Physical agility and a quick mind are just two skills you can hone while playing football.
The beautiful game can also confer a whole host of other physical benefits, such as aerobic and cardiovascular fitness.
It is a good thing then that football is one of the most popular sports here, said Assistant Professor Benjamin Soon, who
runs a new physiotherapy programme at the Singapore Institute of Technology (SIT).
The nature of the game requires players to be constantly in various stages of motion involving sprinting, running, jogging, walking and jumping, he said.
This stresses the cardiovascular system to respond accordingly to the random shifts in intensity of physical demands during the game.
It's an approach somewhat similar in concept to interval training, which involves a series of high- and low-intensity cardiovascular workouts, said Prof Soon.
Alternating between high and low exercise intensity allows the body to adapt to exercise demands more readily, he added.
Players can also gain muscle strength, power and endurance, especially in their lower limbs, said Prof Soon.
Being able to control the ball comes down to using the correct techniques, such as foot placement, ankle control, strength and body coordination during the kicking.
Almost all the muscles in the lower limbs and trunk are needed in order to pass a football properly, said Prof Soon.
They work differently and some muscles, such as the hip flexors and quadriceps, are required more intensely than others, like the tibialis anterior at the shin.
These muscles either work to stabilise the body and ankle or deliver the driving kick, he said.
They are all strengthened over time while playing football.
It is part of the training for professional footballers to work these muscles in the gym in order to play well, said Prof Soon.
Playing football also improves foot-eye coordination. This allows players to make pinpoint passes, free kick with precision, do fake manoeuvres to outwit the defence and dribble the ball. It also helps a player keep his head up during ball handling.
People who play football can also improve their mental fitness and concentration, said Prof Soon.
Players have to "think on the run", respond to teammates and work their body all at the same time. This may even help to improve their social interaction skills, he said.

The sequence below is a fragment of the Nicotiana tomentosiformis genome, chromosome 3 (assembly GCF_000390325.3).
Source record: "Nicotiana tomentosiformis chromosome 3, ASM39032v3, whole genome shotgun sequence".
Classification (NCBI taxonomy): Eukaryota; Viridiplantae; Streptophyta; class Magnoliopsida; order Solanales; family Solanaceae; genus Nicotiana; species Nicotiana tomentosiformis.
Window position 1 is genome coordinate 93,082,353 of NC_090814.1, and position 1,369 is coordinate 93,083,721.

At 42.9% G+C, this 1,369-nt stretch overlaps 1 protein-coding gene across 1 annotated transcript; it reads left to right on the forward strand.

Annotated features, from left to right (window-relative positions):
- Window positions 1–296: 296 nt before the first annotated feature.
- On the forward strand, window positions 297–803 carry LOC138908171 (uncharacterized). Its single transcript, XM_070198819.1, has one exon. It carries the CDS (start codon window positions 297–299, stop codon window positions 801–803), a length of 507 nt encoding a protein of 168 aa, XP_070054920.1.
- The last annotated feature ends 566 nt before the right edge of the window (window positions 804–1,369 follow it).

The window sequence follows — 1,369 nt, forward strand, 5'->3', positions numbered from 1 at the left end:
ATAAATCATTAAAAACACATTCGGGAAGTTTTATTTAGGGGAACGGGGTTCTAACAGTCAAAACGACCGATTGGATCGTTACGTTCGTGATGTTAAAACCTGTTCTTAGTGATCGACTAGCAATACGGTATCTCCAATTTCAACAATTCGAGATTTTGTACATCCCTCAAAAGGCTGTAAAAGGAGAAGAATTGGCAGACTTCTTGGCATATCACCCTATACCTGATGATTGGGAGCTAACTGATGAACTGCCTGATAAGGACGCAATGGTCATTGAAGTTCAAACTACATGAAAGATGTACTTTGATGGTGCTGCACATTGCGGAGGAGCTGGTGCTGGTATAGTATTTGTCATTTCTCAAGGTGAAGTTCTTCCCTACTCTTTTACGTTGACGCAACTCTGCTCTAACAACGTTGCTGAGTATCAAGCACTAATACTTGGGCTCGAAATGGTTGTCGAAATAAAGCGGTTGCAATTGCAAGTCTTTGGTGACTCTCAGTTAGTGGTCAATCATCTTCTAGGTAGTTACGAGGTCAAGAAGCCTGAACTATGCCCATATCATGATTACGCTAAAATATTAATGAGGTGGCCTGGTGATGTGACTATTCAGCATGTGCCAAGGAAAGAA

The social aspect of football is what Mr Dong Zhijun, 26, loves best. The SIT undergraduate, who is doing an aerospace systems degree course, started playing football in primary school as a co-curricular activity and it has become a passion.
"It is a great way to meet people and make new friends. I love team sports, where you can have fun with your friends and at the same time, keep fit," he said.
As he was a chubby kid, football also helped him to lose weight and improve his strength and endurance.
"It is a great way to release stress from all the school work and projects that I have," he said.
He plays football two to three times a week for two hours each time. "We do basic drills, tactical drills and, often, running," he said.
He also trains in the gym to improve his physical strength, which is beneficial when he plays in competitive matches for SIT, for instance, in the Singapore University Games.
Warming up before a game or match is also important.
A typical warm-up exercise session should include light jogging around the field and stretching of all the major muscle groups in the legs, arms, neck and back, said Prof Soon. The main purpose would be to get more blood into the muscles to prepare them for the action.
Warm-up sessions are also good for the brain, especially if they are reaction drills, said Mr Dong.
For instance, a coach may shout a number, say, 3. Then players have to scramble to gather in a group of three in the shortest time. The odd one out has to undergo some punishment for not being alert, said Mr Dong.
Another good activity is the monkey drill, where players gather in a circle surrounding one or two players inside. The ones forming the circle have to pass the ball around without it getting snatched away by the players inside the circle.
"It helps with decision-making and alertness," said Mr Dong.
Although football is considered a non-contact sport, this is far from the truth during a match, said Prof Soon. "I have seen many players with torn anterior cruciate ligaments, meniscus injuries and ankle sprains as a physiotherapist," he said.
Many injuries in football occur from contact with the opponent that results in the twisting of the knees and ankles.
Some happen because of the intensity of the game and the strenuous demands on the legs to perform twisting and kicking actions. Muscle strain in the hamstring and hip adductors is common, as well as bruises and accidental head injuries from knocks and kicks on the field.
Taking necessary precautions is important to lower the risk of injury. This includes warming up properly, stretching and regulating the intensity of play, especially if you do not play regularly.
Taping of the ankles and knees can be done to provide additional support against sprains.
Wearing proper boots and protection (shin guards) is important to reduce injuries to the ankles and shins. Goalkeepers should wear gloves.
"Football is a sport for everyone, girls too. As long as you can kick the ball, you can play football," said Mr Dong.